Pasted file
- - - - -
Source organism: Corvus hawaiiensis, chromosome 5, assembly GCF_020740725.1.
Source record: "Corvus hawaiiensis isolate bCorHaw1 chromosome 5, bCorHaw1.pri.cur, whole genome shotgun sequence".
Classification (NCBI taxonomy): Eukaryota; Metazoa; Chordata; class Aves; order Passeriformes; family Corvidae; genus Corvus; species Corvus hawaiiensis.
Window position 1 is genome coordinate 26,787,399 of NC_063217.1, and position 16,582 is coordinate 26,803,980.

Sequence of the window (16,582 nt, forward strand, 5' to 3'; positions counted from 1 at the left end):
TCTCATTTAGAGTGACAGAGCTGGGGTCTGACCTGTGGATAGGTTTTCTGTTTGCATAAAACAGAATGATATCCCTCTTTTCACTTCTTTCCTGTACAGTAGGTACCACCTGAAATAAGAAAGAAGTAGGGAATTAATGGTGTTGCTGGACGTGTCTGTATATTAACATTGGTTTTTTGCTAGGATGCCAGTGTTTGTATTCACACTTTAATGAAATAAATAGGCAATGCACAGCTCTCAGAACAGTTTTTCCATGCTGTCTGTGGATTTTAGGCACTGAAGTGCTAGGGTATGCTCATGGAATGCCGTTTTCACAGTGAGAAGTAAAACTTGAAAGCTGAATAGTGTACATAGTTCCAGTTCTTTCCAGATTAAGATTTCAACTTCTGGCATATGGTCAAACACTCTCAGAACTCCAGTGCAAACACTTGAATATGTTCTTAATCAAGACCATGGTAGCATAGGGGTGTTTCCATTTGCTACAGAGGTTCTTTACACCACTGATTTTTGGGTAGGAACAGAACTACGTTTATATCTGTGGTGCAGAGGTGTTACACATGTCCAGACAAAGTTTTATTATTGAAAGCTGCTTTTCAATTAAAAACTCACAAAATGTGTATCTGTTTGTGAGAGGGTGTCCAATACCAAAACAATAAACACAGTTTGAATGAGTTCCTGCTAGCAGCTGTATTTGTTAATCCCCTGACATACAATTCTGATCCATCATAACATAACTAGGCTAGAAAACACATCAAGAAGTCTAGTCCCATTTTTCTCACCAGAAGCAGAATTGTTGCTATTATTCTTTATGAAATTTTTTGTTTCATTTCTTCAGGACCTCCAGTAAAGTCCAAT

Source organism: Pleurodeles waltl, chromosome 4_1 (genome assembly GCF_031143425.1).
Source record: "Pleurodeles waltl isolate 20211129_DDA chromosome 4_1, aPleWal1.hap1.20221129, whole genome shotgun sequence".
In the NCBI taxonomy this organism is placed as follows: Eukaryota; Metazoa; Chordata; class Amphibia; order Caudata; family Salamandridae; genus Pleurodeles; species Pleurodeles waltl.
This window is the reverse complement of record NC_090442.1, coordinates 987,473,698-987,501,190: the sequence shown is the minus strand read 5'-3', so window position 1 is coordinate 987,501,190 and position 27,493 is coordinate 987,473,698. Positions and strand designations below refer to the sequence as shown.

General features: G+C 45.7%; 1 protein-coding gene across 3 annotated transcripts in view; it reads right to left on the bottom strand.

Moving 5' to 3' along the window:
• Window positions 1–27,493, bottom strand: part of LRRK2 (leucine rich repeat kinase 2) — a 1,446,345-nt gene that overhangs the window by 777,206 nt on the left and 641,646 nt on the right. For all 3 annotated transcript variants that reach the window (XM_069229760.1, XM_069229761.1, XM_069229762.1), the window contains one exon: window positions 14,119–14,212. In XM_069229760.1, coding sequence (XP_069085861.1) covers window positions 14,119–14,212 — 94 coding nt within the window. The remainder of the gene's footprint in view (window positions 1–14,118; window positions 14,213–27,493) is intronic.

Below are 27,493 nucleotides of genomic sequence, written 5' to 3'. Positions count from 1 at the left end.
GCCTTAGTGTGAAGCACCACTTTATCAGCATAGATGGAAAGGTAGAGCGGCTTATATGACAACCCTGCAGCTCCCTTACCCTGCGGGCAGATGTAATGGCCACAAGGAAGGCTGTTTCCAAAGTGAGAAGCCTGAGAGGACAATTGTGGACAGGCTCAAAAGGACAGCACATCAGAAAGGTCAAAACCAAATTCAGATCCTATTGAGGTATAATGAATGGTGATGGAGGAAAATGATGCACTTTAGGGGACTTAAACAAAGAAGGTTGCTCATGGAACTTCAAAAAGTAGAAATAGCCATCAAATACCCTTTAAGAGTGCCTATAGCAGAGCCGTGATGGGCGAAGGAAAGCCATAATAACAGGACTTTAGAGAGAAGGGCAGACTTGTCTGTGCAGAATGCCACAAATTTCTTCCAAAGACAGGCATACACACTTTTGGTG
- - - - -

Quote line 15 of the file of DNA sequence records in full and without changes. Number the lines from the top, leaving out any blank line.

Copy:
GCCTTAGTGTGAAGCACCACTTTATCAGCATAGATGGAAAGGTAGAGCGGCTTATATGACAACCCTGCAGCTCCCTTACCCTGCGGGCAGATGTAATGGCCACAAGGAAGGCTGTTTCCAAAGTGAGAAGCCTGAGAGGACAATTGTGGACAGGCTCAAAAGGACAGCACATCAGAAAGGTCAAAACCAAATTCAGATCCTATTGAGGTATAATGAATGGTGATGGAGGAAAATGATGCACTTTAGGGGACTTAAACAAAGAAGGTTGCTCATGGAACTTCAAAAAGTAGAAATAGCCATCAAATACCCTTTAAGAGTGCCTATAGCAGAGCCGTGATGGGCGAAGGAAAGCCATAATAACAGGACTTTAGAGAGAAGGGCAGACTTGTCTGTGCAGAATGCCACAAATTTCTTCCAAAGACAGGCATACACACTTTTGGTG